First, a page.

Office of Research, UC Riverside
Jinyong Liu
Assistant Professor
Chemical/Environ. Engineering
jinyongl@ucr.edu
(951) 827-1481


SusChEM: Collaborative Research: Cobalt-catalyzed Defluorination of Branched Perfluorinated Compounds

AWARD NUMBER
009156-002
FUND NUMBER
33366
STATUS
Active
AWARD TYPE
3-Grant
AWARD EXECUTION DATE
7/10/2017
BEGIN DATE
9/1/2017
END DATE
8/31/2020
AWARD AMOUNT
$325,000

Sponsor Information

SPONSOR AWARD NUMBER
1709719
SPONSOR
NATIONAL SCIENCE FOUNDATION
SPONSOR TYPE
Federal
FUNCTION
Organized Research
PROGRAM NAME

Proposal Information

PROPOSAL NUMBER
17040585
PROPOSAL TYPE
New
ACTIVITY TYPE
Basic Research

PI Information

PI
Liu, Jinyong
PI TITLE
Other
PI DEPTARTMENT
Chemical/Environ. Engineering
PI COLLEGE/SCHOOL
Bourns College of Engineering
CO PIs
Volz, David;

Project Information

ABSTRACT

This award is funded by the Environmental Chemical Sciences (ECS) Program in the Division of Chemistry. It is a collaboration between Professors Jinyong Liu and David Volz at the University of California, Riverside, and Prof. Yujie Men at the University of Illinois at Urbana-Champaign. Together with their graduate students they study perfluorinated compounds (PFCs). PFCs are a family of chemicals that have the same carbon backbone as hydrocarbons but all atoms attached to the carbon backbone are fluorine instead of hydrogen. Carbon-fluorine (C-F) bonds are highly stable. Surfaces modified with PFCs are resistant to both water and oil. Thus, PFCs are widely used in fire-fighting foams, electronics, lubricants, outdoor apparel and equipment, and on-sticking cooking ware. The stability of C-F bonds makes PFCs also very difficult to degrade in the natural environment. Synthetic PFCs have been globally detected in the environment and living organisms. Bioaccumulation of PFCs has been connected to a variety of human health problems. However, current technologies are not effective in PFC degradation via breaking the C-F bonds (i.e., defluorination). Therefore, it is desired to develop both new PFCs that can be degraded more easily and new strategies for removing these compounds from the environment. This research investigates the structure-activity relationships, reaction mechanisms, and products of cobalt-catalyzed removal of fluorine from of PFCs in abiotic and microbial environments. Outcomes may contribute to solving PFC pollution challenges by providing fundamental guidelines to the design of novel degradable PFCs and microbial remediation in natural environments.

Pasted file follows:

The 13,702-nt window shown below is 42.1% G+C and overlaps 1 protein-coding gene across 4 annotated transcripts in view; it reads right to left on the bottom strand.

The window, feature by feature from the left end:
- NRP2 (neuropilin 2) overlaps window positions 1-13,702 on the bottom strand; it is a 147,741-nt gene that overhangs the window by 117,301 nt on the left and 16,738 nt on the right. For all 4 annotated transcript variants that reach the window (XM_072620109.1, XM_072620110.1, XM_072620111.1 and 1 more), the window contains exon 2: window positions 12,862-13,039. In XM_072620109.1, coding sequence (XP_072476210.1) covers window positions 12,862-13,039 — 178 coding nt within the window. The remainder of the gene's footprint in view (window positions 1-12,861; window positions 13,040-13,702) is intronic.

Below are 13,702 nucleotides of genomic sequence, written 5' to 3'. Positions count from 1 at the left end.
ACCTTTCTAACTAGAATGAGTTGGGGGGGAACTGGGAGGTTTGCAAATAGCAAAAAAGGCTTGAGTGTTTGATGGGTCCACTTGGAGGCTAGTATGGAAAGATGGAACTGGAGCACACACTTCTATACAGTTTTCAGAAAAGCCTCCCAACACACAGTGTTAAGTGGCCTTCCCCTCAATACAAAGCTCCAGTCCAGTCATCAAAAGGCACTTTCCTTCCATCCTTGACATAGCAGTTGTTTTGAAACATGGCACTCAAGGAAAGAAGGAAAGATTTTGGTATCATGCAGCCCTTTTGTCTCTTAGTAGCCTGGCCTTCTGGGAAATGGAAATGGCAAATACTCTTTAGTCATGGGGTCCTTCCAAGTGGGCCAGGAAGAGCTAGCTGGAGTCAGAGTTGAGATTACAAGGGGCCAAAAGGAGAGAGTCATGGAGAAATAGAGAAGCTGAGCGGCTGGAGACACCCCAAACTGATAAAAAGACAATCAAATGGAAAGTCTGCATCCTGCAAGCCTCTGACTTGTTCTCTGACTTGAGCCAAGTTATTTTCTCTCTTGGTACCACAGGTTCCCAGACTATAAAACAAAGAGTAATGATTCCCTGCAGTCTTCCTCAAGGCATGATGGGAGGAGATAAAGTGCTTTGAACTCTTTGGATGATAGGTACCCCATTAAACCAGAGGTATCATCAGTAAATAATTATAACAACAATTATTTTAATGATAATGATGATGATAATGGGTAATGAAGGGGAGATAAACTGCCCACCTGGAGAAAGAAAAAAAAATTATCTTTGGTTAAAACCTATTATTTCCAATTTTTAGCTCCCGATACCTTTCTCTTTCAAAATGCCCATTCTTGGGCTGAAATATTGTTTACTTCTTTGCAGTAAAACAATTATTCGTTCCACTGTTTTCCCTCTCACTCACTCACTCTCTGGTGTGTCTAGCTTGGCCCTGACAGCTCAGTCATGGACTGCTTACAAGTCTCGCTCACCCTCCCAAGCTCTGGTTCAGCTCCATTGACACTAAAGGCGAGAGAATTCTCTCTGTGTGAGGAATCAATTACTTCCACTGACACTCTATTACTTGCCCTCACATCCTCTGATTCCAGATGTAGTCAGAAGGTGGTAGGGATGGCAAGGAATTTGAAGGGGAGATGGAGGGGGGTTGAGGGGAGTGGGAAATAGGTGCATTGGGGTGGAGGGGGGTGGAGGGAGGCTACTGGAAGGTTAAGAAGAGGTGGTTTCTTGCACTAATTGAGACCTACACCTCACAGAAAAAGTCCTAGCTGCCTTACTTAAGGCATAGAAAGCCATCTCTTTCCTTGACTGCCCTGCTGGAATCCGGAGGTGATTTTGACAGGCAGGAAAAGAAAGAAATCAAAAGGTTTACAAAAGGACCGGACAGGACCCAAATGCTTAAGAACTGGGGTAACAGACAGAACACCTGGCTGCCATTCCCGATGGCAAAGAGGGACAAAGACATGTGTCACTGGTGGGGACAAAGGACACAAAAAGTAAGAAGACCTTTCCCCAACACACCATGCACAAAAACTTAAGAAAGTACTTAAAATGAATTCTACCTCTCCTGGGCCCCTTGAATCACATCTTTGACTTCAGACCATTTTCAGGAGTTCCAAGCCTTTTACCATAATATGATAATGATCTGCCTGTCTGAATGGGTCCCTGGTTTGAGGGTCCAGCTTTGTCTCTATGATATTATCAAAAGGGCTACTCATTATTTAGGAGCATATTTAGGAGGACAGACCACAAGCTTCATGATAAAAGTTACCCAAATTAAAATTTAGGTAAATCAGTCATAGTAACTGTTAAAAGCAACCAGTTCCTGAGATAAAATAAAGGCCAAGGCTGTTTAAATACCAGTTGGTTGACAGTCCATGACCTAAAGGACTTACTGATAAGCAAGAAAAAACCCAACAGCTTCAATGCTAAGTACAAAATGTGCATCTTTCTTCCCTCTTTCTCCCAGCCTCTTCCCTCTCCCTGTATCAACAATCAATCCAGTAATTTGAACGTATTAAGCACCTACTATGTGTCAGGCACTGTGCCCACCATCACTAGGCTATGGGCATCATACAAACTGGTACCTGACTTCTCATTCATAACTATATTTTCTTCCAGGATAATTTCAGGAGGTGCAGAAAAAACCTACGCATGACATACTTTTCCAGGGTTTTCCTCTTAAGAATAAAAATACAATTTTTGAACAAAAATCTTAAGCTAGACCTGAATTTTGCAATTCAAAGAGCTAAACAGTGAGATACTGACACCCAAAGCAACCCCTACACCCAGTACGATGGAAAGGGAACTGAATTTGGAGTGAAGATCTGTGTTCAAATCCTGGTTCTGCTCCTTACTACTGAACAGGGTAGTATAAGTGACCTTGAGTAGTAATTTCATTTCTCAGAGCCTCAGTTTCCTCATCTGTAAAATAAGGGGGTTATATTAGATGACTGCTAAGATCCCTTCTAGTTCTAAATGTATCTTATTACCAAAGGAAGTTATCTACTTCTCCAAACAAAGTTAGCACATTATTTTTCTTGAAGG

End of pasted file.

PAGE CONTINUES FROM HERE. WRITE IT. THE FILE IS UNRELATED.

This research employs a multi-faceted approach combining chemical and biological tools to investigate cobalt (Co)-catalyzed defluorination of PFCs. The team investigates the product of PFC defluorination after Co-catalyzed reactions. The structure-activity relationship between the Co coordination sphere in chemically and biologically synthesized complexes and the defluorination activity is investigated. The redox environment enabling abiotic and microbial defluorination reactions is determined. Three PhD students receive interdisciplinary training. Undergraduate and high school researchers from a diverse student population are exposed to interdisciplinary training, specifically topics related of sustainability. The broad community is reached via a public-oriented science conference and other events. Results may be applied to biomimetic catalyst system design, synthesis of novel fluoro-pharmaceuticals, and toxicology evaluation of novel fluorochemicals. Outcomes of this project have broad impacts on transforming industrial fluorochemical design. Research efforts are coupled with educational and outreach plans designed to broaden participation from underrepresented minorities in Chemistry, Environmental Science, and Chemical / Environmental Engineering.
(Abstract from NSF)